By John Mbugua

September is Childhood Cancer Awareness Month (CCAM), recognized by childhood cancer organizations worldwide as a global collaborative campaign to raise awareness about childhood cancer and to express support for children and adolescents with cancer, the survivors, and their families. This year’s theme is ‘Better Survival’ achievable #throughyourhands.

According to the World Health Organization (WHO), cancer of the white blood cells and brain tumors are the leading types of childhood cancers globally. In Sub-Saharan Africa, the most common types are non-Hodgkin’s lymphoma, kidney cancer, and bone marrow cancer. In Kenya, the most common type of childhood cancer is Leukemia, followed by Retinoblastoma (eye cancer) and Wilms Tumor (kidney cancer). The ages of three – seven are the peak age of childhood cancer, but much younger children can still get it.

Causes of Childhood Cancers

The causes of most childhood cancers are not known. Current data indicates that almost 5% of childhood cancers are due to an inherited mutation (a genetic mutation from parents to their children). Most cancers in children, like in adults, are thought to develop because of genetic mutations that lead to uncontrolled cell growth and, eventually, cancer. In adults, these gene mutations reflect the cumulative effects of aging and long-term exposure to cancer-causing substances. On the other hand, identifying potential environmental causes of childhood cancer has been difficult, partly because cancer in children is rare, and it’s challenging to determine what exposure the child had early in their development.

Common Signs of Childhood Cancer

  1. Headaches
  2. Nausea
  3. Difficulty walking
  4. Blurred/double vision
  5. Persistent vomiting
  6. Dizziness
  7. Seizures
  8. Difficulty handling objects
  9. Lack of appetite
  10. Fever
  11. Fatigue
  12. Body swelling

The Survival Rate of Childhood Cancers

Only 20% of Kenyan children with cancer survive, in contrast to developed countries, where the survival rate is up to 80%. It is mainly due to late diagnosis, lack of access to facilities with the capacity to make an early diagnosis, and the high cost of treatment for diagnosed cases.

Between January 2007 to January 2009, a study was conducted at Moi Teaching and Referral Hospital to investigate the reasons for discontinuation of treatment by childhood cancer patients, whose survival rate was 19%. The most common reasons given were financial difficulties (46% of respondents), lack of health insurance (27% of respondents), and transport difficulties (23% of respondents).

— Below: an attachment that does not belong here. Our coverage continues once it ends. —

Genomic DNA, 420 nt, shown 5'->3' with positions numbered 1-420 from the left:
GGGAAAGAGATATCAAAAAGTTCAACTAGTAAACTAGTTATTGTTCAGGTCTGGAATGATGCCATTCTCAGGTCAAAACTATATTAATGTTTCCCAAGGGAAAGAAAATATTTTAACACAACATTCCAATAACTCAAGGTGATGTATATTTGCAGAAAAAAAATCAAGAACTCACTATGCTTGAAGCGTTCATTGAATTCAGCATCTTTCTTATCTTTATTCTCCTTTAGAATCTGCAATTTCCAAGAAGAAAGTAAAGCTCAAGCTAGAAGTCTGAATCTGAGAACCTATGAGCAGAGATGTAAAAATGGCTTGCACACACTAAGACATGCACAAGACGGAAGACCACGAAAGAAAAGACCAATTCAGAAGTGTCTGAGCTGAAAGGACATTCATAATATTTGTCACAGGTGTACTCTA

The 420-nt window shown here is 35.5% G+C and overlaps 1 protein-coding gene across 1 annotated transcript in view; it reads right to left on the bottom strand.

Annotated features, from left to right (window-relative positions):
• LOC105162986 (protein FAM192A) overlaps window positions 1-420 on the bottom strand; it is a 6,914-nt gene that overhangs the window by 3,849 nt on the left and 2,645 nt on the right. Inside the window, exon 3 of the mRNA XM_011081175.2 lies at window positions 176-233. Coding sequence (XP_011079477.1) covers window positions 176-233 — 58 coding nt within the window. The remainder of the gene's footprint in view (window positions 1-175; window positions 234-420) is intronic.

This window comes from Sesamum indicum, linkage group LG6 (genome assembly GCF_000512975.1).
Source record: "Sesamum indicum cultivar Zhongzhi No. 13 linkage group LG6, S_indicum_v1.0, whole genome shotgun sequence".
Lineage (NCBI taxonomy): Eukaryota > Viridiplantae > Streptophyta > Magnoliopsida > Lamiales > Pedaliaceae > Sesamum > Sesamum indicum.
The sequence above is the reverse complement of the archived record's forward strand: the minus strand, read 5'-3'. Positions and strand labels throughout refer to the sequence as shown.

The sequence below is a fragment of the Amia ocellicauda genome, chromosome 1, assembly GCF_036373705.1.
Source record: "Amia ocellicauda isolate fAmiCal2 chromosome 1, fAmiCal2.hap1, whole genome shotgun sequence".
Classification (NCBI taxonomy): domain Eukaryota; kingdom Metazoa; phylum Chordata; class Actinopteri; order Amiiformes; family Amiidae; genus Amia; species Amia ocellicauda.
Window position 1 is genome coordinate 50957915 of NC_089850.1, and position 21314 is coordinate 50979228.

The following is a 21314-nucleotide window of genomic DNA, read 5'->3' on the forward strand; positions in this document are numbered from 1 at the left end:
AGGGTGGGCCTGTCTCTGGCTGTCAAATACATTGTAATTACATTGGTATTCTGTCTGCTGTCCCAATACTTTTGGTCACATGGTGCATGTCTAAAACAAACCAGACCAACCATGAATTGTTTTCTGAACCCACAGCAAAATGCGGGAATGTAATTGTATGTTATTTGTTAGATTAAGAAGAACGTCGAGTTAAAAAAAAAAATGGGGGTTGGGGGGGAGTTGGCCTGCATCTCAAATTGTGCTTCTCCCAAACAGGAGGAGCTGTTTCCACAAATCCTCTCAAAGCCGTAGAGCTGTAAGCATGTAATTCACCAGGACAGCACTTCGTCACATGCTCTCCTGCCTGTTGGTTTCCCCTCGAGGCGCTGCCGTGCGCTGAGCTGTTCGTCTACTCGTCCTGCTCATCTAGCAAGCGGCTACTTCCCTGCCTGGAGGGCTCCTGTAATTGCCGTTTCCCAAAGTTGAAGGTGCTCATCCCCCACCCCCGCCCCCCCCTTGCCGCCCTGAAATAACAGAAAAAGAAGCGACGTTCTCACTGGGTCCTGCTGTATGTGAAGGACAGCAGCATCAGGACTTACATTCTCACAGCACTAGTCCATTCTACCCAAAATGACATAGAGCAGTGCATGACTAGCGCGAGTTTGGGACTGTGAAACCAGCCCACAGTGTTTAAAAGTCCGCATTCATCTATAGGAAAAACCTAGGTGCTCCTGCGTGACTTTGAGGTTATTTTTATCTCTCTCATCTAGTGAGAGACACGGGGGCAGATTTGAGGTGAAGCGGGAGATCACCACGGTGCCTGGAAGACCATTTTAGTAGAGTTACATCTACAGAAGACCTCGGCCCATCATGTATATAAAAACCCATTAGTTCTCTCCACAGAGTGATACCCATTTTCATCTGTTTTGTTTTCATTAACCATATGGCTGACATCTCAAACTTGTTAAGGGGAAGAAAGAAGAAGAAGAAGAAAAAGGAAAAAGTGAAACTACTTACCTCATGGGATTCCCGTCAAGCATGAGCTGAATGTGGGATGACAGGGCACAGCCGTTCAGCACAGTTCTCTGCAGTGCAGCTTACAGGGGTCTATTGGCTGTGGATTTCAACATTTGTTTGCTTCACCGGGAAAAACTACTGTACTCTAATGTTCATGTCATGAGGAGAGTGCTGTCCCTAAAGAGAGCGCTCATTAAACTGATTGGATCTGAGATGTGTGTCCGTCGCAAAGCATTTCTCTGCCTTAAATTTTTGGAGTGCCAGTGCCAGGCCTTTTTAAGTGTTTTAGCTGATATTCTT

Some study participants reported they were discouraged from taking their children to the hospital due to negative attitudes of family members and others in the community, owing to the poor survival rates of cancer. Others expressed distrust of the health care systems, and some expressed their fears of the side effects experienced during treatment.

What is Compassion Kenya doing?

We have recorded 29 deaths out of 86 cancer illnesses reported between 2017 and 2022, translating to a more than 66% survival rate.

If diagnosed early, children can survive cancer and live healthily well into adulthood. Compassion International Kenya (CKE) pays the bulk of the hospital costs through the frontline church partners. The National Health Insurance Fund (NHIF) defrays other costs for enrolled members. These include consultation fees, chemotherapy, and radiotherapy sessions. Compassion also provides spiritual ministry and conducts sensitizations on the benefits of health screening, especially among children. We also encourage NHIF enrollment of program participants, so it is easier for all children diagnosed with cancer to seek treatment in public health facilities.


  1. Siegel RL, Miller KD, Fuchs HE, Jemal A. Cancer Statistics, 2021. CA: A Cancer Journal for Clinicians 2021; 71(1):7–33..
  3. Merab E & Lidigu L. Kenya tops Africa in the cost of treating cancer in children. Also available at

Read more in the 28th Edition of Jirani.

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